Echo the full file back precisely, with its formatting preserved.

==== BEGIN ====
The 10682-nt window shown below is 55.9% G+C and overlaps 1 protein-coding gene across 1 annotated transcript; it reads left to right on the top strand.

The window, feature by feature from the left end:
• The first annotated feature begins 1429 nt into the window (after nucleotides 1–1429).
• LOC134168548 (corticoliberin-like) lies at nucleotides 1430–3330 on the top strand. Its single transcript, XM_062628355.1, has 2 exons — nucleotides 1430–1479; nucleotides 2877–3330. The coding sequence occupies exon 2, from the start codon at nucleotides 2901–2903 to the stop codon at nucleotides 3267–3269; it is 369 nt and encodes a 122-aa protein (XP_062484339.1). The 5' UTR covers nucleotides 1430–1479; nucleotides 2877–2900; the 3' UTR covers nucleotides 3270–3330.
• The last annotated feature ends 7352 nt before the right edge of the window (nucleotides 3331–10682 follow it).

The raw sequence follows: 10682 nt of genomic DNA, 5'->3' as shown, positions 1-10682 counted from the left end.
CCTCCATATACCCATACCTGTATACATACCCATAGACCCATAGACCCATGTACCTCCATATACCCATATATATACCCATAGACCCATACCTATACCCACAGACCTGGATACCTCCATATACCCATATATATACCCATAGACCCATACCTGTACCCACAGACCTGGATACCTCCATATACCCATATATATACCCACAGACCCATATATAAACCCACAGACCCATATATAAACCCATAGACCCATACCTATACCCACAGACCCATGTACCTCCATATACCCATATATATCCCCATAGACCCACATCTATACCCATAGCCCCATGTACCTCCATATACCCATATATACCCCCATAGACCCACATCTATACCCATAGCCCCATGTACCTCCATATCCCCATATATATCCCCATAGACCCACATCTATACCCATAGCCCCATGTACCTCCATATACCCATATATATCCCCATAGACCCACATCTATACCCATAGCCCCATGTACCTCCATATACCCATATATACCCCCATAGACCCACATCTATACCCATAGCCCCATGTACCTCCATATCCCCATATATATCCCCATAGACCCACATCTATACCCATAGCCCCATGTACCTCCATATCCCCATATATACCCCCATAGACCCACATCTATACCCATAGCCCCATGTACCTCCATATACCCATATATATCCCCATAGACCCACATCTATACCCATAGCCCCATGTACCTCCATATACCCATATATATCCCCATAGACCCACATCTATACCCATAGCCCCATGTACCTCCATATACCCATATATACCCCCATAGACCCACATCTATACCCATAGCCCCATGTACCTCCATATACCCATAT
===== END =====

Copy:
The 10682-nt window shown below is 55.9% G+C and overlaps 1 protein-coding gene across 1 annotated transcript; it reads left to right on the top strand.

The window, feature by feature from the left end:
• The first annotated feature begins 1429 nt into the window (after nucleotides 1–1429).
• LOC134168548 (corticoliberin-like) lies at nucleotides 1430–3330 on the top strand. Its single transcript, XM_062628355.1, has 2 exons — nucleotides 1430–1479; nucleotides 2877–3330. The coding sequence occupies exon 2, from the start codon at nucleotides 2901–2903 to the stop codon at nucleotides 3267–3269; it is 369 nt and encodes a 122-aa protein (XP_062484339.1). The 5' UTR covers nucleotides 1430–1479; nucleotides 2877–2900; the 3' UTR covers nucleotides 3270–3330.
• The last annotated feature ends 7352 nt before the right edge of the window (nucleotides 3331–10682 follow it).

The raw sequence follows: 10682 nt of genomic DNA, 5'->3' as shown, positions 1-10682 counted from the left end.
CCTCCATATACCCATACCTGTATACATACCCATAGACCCATAGACCCATGTACCTCCATATACCCATATATATACCCATAGACCCATACCTATACCCACAGACCTGGATACCTCCATATACCCATATATATACCCATAGACCCATACCTGTACCCACAGACCTGGATACCTCCATATACCCATATATATACCCACAGACCCATATATAAACCCACAGACCCATATATAAACCCATAGACCCATACCTATACCCACAGACCCATGTACCTCCATATACCCATATATATCCCCATAGACCCACATCTATACCCATAGCCCCATGTACCTCCATATACCCATATATACCCCCATAGACCCACATCTATACCCATAGCCCCATGTACCTCCATATCCCCATATATATCCCCATAGACCCACATCTATACCCATAGCCCCATGTACCTCCATATACCCATATATATCCCCATAGACCCACATCTATACCCATAGCCCCATGTACCTCCATATACCCATATATACCCCCATAGACCCACATCTATACCCATAGCCCCATGTACCTCCATATCCCCATATATATCCCCATAGACCCACATCTATACCCATAGCCCCATGTACCTCCATATCCCCATATATACCCCCATAGACCCACATCTATACCCATAGCCCCATGTACCTCCATATACCCATATATATCCCCATAGACCCACATCTATACCCATAGCCCCATGTACCTCCATATACCCATATATATCCCCATAGACCCACATCTATACCCATAGCCCCATGTACCTCCATATACCCATATATACCCCCATAGACCCACATCTATACCCATAGCCCCATGTACCTCCATATACCCATAT